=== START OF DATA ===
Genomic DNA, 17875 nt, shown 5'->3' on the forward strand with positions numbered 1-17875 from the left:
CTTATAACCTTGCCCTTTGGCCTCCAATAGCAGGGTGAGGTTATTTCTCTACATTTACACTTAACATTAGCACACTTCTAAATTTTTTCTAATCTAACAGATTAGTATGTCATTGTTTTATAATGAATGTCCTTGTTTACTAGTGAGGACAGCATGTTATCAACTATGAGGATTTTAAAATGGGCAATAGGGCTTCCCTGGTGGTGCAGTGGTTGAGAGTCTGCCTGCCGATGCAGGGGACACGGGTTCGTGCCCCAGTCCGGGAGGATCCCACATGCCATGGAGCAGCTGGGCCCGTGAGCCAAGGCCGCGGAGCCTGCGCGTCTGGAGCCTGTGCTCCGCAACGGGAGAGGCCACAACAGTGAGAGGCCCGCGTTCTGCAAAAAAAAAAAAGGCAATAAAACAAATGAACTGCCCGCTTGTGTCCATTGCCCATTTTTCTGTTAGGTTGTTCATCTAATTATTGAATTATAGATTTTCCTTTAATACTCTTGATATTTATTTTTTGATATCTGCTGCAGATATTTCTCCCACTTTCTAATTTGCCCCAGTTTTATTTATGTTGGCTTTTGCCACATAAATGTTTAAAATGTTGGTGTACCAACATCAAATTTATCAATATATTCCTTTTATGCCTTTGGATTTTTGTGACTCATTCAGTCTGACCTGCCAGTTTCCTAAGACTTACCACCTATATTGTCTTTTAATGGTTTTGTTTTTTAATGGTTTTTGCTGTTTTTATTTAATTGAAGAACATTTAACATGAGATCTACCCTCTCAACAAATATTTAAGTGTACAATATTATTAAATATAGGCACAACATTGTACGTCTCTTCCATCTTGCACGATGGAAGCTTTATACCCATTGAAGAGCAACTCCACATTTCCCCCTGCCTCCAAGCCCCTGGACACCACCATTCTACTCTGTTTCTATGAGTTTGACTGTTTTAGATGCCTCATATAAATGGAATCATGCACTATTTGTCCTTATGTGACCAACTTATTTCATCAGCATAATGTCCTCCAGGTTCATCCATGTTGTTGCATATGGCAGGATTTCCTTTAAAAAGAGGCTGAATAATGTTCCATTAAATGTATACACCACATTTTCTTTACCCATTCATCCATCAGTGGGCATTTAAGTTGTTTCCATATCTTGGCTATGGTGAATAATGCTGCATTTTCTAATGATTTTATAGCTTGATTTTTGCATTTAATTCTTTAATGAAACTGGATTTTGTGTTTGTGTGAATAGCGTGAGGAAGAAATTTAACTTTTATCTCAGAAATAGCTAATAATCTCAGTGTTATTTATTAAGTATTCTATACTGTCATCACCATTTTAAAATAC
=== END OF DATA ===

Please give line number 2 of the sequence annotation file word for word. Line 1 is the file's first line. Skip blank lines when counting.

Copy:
CTTATAACCTTGCCCTTTGGCCTCCAATAGCAGGGTGAGGTTATTTCTCTACATTTACACTTAACATTAGCACACTTCTAAATTTTTTCTAATCTAACAGATTAGTATGTCATTGTTTTATAATGAATGTCCTTGTTTACTAGTGAGGACAGCATGTTATCAACTATGAGGATTTTAAAATGGGCAATAGGGCTTCCCTGGTGGTGCAGTGGTTGAGAGTCTGCCTGCCGATGCAGGGGACACGGGTTCGTGCCCCAGTCCGGGAGGATCCCACATGCCATGGAGCAGCTGGGCCCGTGAGCCAAGGCCGCGGAGCCTGCGCGTCTGGAGCCTGTGCTCCGCAACGGGAGAGGCCACAACAGTGAGAGGCCCGCGTTCTGCAAAAAAAAAAAAGGCAATAAAACAAATGAACTGCCCGCTTGTGTCCATTGCCCATTTTTCTGTTAGGTTGTTCATCTAATTATTGAATTATAGATTTTCCTTTAATACTCTTGATATTTATTTTTTGATATCTGCTGCAGATATTTCTCCCACTTTCTAATTTGCCCCAGTTTTATTTATGTTGGCTTTTGCCACATAAATGTTTAAAATGTTGGTGTACCAACATCAAATTTATCAATATATTCCTTTTATGCCTTTGGATTTTTGTGACTCATTCAGTCTGACCTGCCAGTTTCCTAAGACTTACCACCTATATTGTCTTTTAATGGTTTTGTTTTTTAATGGTTTTTGCTGTTTTTATTTAATTGAAGAACATTTAACATGAGATCTACCCTCTCAACAAATATTTAAGTGTACAATATTATTAAATATAGGCACAACATTGTACGTCTCTTCCATCTTGCACGATGGAAGCTTTATACCCATTGAAGAGCAACTCCACATTTCCCCCTGCCTCCAAGCCCCTGGACACCACCATTCTACTCTGTTTCTATGAGTTTGACTGTTTTAGATGCCTCATATAAATGGAATCATGCACTATTTGTCCTTATGTGACCAACTTATTTCATCAGCATAATGTCCTCCAGGTTCATCCATGTTGTTGCATATGGCAGGATTTCCTTTAAAAAGAGGCTGAATAATGTTCCATTAAATGTATACACCACATTTTCTTTACCCATTCATCCATCAGTGGGCATTTAAGTTGTTTCCATATCTTGGCTATGGTGAATAATGCTGCATTTTCTAATGATTTTATAGCTTGATTTTTGCATTTAATTCTTTAATGAAACTGGATTTTGTGTTTGTGTGAATAGCGTGAGGAAGAAATTTAACTTTTATCTCAGAAATAGCTAATAATCTCAGTGTTATTTATTAAGTATTCTATACTGTCATCACCATTTTAAAATAC